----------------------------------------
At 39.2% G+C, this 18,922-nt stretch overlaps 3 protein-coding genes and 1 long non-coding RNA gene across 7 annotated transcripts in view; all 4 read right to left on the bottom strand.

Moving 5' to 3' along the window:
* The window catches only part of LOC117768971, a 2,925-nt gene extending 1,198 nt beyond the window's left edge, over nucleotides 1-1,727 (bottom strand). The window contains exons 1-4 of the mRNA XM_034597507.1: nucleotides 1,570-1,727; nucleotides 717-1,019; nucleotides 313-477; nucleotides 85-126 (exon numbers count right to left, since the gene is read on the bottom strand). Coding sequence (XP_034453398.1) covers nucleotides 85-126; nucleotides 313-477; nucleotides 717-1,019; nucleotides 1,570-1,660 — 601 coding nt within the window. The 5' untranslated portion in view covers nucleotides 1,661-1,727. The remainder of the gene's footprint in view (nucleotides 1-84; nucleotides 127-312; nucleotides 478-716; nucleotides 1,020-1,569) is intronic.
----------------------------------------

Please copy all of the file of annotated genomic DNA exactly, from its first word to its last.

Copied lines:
At 39.2% G+C, this 18,922-nt stretch overlaps 3 protein-coding genes and 1 long non-coding RNA gene across 7 annotated transcripts in view; all 4 read right to left on the bottom strand.

Moving 5' to 3' along the window:
* The window catches only part of LOC117768971, a 2,925-nt gene extending 1,198 nt beyond the window's left edge, over nucleotides 1-1,727 (bottom strand). The window contains exons 1-4 of the mRNA XM_034597507.1: nucleotides 1,570-1,727; nucleotides 717-1,019; nucleotides 313-477; nucleotides 85-126 (exon numbers count right to left, since the gene is read on the bottom strand). Coding sequence (XP_034453398.1) covers nucleotides 85-126; nucleotides 313-477; nucleotides 717-1,019; nucleotides 1,570-1,660 — 601 coding nt within the window. The 5' untranslated portion in view covers nucleotides 1,661-1,727. The remainder of the gene's footprint in view (nucleotides 1-84; nucleotides 127-312; nucleotides 478-716; nucleotides 1,020-1,569) is intronic.